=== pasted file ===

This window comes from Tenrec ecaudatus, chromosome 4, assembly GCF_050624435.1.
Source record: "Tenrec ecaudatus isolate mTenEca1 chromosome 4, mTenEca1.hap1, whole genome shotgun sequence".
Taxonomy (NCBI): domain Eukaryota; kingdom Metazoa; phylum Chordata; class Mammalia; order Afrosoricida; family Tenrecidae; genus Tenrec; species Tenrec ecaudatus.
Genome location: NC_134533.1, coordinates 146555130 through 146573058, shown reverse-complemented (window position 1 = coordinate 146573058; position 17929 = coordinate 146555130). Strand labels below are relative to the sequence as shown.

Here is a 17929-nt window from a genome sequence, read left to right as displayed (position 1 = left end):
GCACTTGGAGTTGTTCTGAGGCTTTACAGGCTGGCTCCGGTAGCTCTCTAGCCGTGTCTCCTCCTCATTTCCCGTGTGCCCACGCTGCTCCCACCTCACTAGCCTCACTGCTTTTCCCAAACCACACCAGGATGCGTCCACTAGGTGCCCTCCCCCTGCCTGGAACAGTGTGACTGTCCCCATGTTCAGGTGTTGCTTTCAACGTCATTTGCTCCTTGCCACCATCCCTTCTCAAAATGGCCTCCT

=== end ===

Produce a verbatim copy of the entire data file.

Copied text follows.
This window comes from Tenrec ecaudatus, chromosome 4, assembly GCF_050624435.1.
Source record: "Tenrec ecaudatus isolate mTenEca1 chromosome 4, mTenEca1.hap1, whole genome shotgun sequence".
Taxonomy (NCBI): domain Eukaryota; kingdom Metazoa; phylum Chordata; class Mammalia; order Afrosoricida; family Tenrecidae; genus Tenrec; species Tenrec ecaudatus.
Genome location: NC_134533.1, coordinates 146555130 through 146573058, shown reverse-complemented (window position 1 = coordinate 146573058; position 17929 = coordinate 146555130). Strand labels below are relative to the sequence as shown.

Here is a 17929-nt window from a genome sequence, read left to right as displayed (position 1 = left end):
GCACTTGGAGTTGTTCTGAGGCTTTACAGGCTGGCTCCGGTAGCTCTCTAGCCGTGTCTCCTCCTCATTTCCCGTGTGCCCACGCTGCTCCCACCTCACTAGCCTCACTGCTTTTCCCAAACCACACCAGGATGCGTCCACTAGGTGCCCTCCCCCTGCCTGGAACAGTGTGACTGTCCCCATGTTCAGGTGTTGCTTTCAACGTCATTTGCTCCTTGCCACCATCCCTTCTCAAAATGGCCTCCT